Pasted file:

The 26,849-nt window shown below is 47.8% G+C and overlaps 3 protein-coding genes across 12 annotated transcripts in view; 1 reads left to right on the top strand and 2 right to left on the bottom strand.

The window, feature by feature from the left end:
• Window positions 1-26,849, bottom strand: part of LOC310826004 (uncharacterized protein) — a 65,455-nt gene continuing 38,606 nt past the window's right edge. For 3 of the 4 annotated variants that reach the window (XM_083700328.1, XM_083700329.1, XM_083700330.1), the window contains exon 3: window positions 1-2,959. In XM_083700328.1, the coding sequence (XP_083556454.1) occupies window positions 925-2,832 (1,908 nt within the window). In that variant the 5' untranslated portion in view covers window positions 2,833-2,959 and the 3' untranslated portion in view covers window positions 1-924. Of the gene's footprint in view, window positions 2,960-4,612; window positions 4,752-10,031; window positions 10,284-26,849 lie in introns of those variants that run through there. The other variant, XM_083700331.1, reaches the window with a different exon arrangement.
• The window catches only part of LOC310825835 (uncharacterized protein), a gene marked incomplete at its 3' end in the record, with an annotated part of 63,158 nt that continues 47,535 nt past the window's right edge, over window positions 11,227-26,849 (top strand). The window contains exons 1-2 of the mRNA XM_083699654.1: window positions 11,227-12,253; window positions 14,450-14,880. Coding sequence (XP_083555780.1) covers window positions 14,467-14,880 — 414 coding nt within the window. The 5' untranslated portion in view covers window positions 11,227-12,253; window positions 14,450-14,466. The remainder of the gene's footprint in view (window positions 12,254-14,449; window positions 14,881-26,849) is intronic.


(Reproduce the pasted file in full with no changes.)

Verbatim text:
The 26,849-nt window shown below is 47.8% G+C and overlaps 3 protein-coding genes across 12 annotated transcripts in view; 1 reads left to right on the top strand and 2 right to left on the bottom strand.

The window, feature by feature from the left end:
• Window positions 1-26,849, bottom strand: part of LOC310826004 (uncharacterized protein) — a 65,455-nt gene continuing 38,606 nt past the window's right edge. For 3 of the 4 annotated variants that reach the window (XM_083700328.1, XM_083700329.1, XM_083700330.1), the window contains exon 3: window positions 1-2,959. In XM_083700328.1, the coding sequence (XP_083556454.1) occupies window positions 925-2,832 (1,908 nt within the window). In that variant the 5' untranslated portion in view covers window positions 2,833-2,959 and the 3' untranslated portion in view covers window positions 1-924. Of the gene's footprint in view, window positions 2,960-4,612; window positions 4,752-10,031; window positions 10,284-26,849 lie in introns of those variants that run through there. The other variant, XM_083700331.1, reaches the window with a different exon arrangement.
• The window catches only part of LOC310825835 (uncharacterized protein), a gene marked incomplete at its 3' end in the record, with an annotated part of 63,158 nt that continues 47,535 nt past the window's right edge, over window positions 11,227-26,849 (top strand). The window contains exons 1-2 of the mRNA XM_083699654.1: window positions 11,227-12,253; window positions 14,450-14,880. Coding sequence (XP_083555780.1) covers window positions 14,467-14,880 — 414 coding nt within the window. The 5' untranslated portion in view covers window positions 11,227-12,253; window positions 14,450-14,466. The remainder of the gene's footprint in view (window positions 12,254-14,449; window positions 14,881-26,849) is intronic.